“Even I’m not old enough to know what happened”
I like me a good horror film generally because their filmmakers find a freedom from the genre to create imaginative aesthetics. Rarely does one end up disturbing me to the point where I inch up to the edge of my seat and literally beg for more, though. Even knowing what’s going to happen—I guessed Sinister‘s ending as soon as the first breadcrumb dropped to foreshadow the method to the madness—my interest sometimes refuses to wane simply because I need the gruesome details. And when you open your film with a Super 8 projection of four people being hung to death from a tree in real time, your audience is either going to quickly check out or perk up. Maybe my enjoyment level marks me as a sadist, but I was riveted from frame one.
Not since The Fourth Kind have I been affected in the way director Scott Derrickson and co-writer C. Robert Cargill have affected me. Sure, I’ve seen a few psychologically rough films that eat your soul, but straight horror flicks almost always have an uncanny ability to leave me wanting. If I’m completely honest, this one does too to a point. There are a couple scenes screaming genre cliché and the ending does prove rather unsurprising despite being the perfect and logical finish, but as a whole there isn’t that much to disparage. Something about Chris Norr‘s cinematography zooming into the action in an almost ritualistic way adds a dimension I wasn’t expecting. And the sound of the projector clicking against the sharply cut action spooling the film entails can do nothing but cultivate an uneasy air.
Sinister is a tonally perfect embodiment of its title with an awesomely creepy entity of evil artistically built to deliver nightmares. It’s another example of the “don’t look at the images or you’ll be next” trope mixed with a bit of demonic possession and haunted house fun, yet it skews just far enough to appear uniquely fresh. Because the plot doesn’t hit us over the head with the supernatural right away, we’re allowed to ease into the paranormal at the same pace as our lead. A true-crime novelist in search of the same astronomical success his debut provided before two devastating failures, Ellison Oswalt (Ethan Hawke) uncovers cold hard facts. But even he can’t ignore the strange occurrences around him after delving into a box of home movies found in his new attic—and neither can we.
Taking up residence in the home of the murdered family he’s writing about, clues to the Bughuul’s—read Boogeyman—power are ever-present. Between malevolent creatures like a scorpion and a snake finding their way into the Oswalt’s attic and the strange collection of “snuff” films left begging to be watched, the pieces are meticulously set. And just as Ellison can’t peel his eyes from the horrific depictions of the homicidal acts on celluloid, we too become drawn to the escalating carnage. Fire, water, knives, and a misguided complacency act as weapons while the eerie visage of the Bughuul stamps its reflection in each. We know what to expect and yet each cringe, frightful gasp, and terrified turn from the camera courtesy of Hawke is felt so our nerves turn as ragged as his.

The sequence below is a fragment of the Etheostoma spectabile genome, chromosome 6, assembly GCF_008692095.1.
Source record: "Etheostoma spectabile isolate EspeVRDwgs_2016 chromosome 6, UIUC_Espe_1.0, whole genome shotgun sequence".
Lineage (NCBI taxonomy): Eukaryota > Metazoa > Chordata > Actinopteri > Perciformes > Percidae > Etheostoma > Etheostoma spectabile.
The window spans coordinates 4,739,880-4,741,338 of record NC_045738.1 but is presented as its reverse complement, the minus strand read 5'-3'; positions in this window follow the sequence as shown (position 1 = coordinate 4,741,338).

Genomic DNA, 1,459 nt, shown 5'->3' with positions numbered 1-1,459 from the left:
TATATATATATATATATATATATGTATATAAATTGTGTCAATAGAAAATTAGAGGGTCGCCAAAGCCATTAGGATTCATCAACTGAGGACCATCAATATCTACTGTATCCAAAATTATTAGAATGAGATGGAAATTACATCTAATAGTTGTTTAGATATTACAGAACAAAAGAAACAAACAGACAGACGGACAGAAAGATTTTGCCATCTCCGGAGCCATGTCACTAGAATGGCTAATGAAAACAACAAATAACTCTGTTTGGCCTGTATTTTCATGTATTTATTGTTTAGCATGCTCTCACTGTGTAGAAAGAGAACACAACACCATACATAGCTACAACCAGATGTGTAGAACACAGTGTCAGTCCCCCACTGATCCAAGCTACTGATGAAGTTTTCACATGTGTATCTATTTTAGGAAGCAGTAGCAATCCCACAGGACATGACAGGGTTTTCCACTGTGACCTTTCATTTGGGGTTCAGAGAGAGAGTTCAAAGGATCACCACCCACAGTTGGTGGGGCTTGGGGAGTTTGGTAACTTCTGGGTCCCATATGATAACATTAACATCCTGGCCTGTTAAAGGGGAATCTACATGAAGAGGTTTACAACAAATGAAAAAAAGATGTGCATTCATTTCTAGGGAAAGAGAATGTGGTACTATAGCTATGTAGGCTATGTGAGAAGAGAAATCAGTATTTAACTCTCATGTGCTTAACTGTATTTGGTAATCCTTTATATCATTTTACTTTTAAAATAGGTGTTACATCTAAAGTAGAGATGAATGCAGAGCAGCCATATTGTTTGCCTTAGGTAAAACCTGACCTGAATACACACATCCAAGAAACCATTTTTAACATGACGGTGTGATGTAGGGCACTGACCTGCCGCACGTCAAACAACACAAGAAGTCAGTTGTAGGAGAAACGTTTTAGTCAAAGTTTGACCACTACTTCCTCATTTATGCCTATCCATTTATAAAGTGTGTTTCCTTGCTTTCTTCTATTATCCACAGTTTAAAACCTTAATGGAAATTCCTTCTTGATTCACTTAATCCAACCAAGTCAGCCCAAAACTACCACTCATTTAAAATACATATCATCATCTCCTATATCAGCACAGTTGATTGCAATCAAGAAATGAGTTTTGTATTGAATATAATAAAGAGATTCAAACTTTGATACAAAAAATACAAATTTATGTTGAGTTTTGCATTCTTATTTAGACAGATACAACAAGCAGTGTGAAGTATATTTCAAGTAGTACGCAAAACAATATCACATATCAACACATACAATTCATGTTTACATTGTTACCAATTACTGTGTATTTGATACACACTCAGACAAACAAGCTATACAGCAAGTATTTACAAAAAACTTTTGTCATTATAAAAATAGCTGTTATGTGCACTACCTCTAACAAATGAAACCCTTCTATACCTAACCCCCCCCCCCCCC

A family man himself with two young children, one must anticipate Ashley (Clare Foley), Trevor (Michael Hall D’Addario), or both ending up embroiled in the horror. Missing children stolen by the Bughuul arrive lifeless and cracked as their souls are consumed and we worry the Oswalts are next. The boy wanders off in fits of seizure-like spells while the girl paints her walls with splatters of red dripping over unicorns. Either one could be susceptible to what their father has unleashed and until he wakes to the knowledge he has gone farther than he can handle, no one is safe. His wife Tracy’s (Juliet Rylance) trepidation and the local Sheriff’s (Fred Dalton Thompson) unwillingness to assist are completely justified, but Ellison’s passionate desire to get back on top refuses to heed any warning.
Hawke is quite literally our conduit into the violence, unable to stop so that we too can continue on. We appreciate his attempt at finding answers despite knowing his motives are selfish and we hope he may discover a way to end the viscous cycle. Helped by a deputy petitioning to have his name in the new book’s acknowledgements, James Ransone‘s portrayal of the not quite bumbling but not quite sharp policeman adds some welcome humor to the otherwise suffocating atmosphere. They volunteer for the unsavory task of unearthing new historical facts, but it’s Ellison who seals his fate with the flip of a switch while the deputy watches from afar. Oswalt is alone and the Bughuul craves his attention.
Derrickson and Cargill—the former erasing the bad taste his Day the Earth Stood Still remake left—have painstakingly crafted an occult mythology that serves their goal of shocking us with an unapologetic series of ghastly deaths. Rather than make us slog through a litany of expendable characters, though, the murders are shown posthumously to not fracture our interest in the Oswalts. We yearn to know what’s behind it all and thankfully don’t have a revolving door of victims to distract from that goal. Sinister imprisons us in Ellison’s house as his mind trapped itself in the research. Everything we need is within those walls and everything we see is through his eyes. The imagery might be torturous and the depiction of child violence abhorrent, but I wouldn’t change a thing.
 (L-R) JULIET RYLANCE, MICHAEL HALL D’ADDARIO and ETHAN HAWKE star in ETHAN HAWKE star in SINISTER Photo: Phil Caruso © 2011 Summit Entertainment, LLC. All Rights Reserved.
 CLARE FOLEY stars in SINISTER. Photo by Phil Caruso © 2011 Summit Entertainment, LLC. All Rights Reserved.
 ETHAN HAWKE and JAMES RANSONE star in SINISTER. Photo by Phil Caruso © 2011 Summit Entertainment, LLC. All Rights Reserved.